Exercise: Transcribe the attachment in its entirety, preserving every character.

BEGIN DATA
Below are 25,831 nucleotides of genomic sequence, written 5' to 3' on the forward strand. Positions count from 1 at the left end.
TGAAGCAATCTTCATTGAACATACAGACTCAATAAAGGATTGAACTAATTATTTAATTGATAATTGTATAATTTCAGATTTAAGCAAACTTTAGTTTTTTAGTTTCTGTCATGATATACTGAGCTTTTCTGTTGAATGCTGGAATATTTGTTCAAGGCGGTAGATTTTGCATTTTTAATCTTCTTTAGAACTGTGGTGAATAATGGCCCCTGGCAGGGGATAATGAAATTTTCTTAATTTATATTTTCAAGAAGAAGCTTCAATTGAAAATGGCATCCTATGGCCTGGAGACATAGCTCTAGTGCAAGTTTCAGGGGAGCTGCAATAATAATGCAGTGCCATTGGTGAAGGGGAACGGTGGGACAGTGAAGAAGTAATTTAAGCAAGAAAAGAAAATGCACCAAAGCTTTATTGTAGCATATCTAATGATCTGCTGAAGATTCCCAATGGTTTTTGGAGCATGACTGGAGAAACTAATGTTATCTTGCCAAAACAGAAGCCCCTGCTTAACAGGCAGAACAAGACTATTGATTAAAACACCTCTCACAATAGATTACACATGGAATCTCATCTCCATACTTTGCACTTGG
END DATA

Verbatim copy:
Below are 25,831 nucleotides of genomic sequence, written 5' to 3' on the forward strand. Positions count from 1 at the left end.
TGAAGCAATCTTCATTGAACATACAGACTCAATAAAGGATTGAACTAATTATTTAATTGATAATTGTATAATTTCAGATTTAAGCAAACTTTAGTTTTTTAGTTTCTGTCATGATATACTGAGCTTTTCTGTTGAATGCTGGAATATTTGTTCAAGGCGGTAGATTTTGCATTTTTAATCTTCTTTAGAACTGTGGTGAATAATGGCCCCTGGCAGGGGATAATGAAATTTTCTTAATTTATATTTTCAAGAAGAAGCTTCAATTGAAAATGGCATCCTATGGCCTGGAGACATAGCTCTAGTGCAAGTTTCAGGGGAGCTGCAATAATAATGCAGTGCCATTGGTGAAGGGGAACGGTGGGACAGTGAAGAAGTAATTTAAGCAAGAAAAGAAAATGCACCAAAGCTTTATTGTAGCATATCTAATGATCTGCTGAAGATTCCCAATGGTTTTTGGAGCATGACTGGAGAAACTAATGTTATCTTGCCAAAACAGAAGCCCCTGCTTAACAGGCAGAACAAGACTATTGATTAAAACACCTCTCACAATAGATTACACATGGAATCTCATCTCCATACTTTGCACTTGG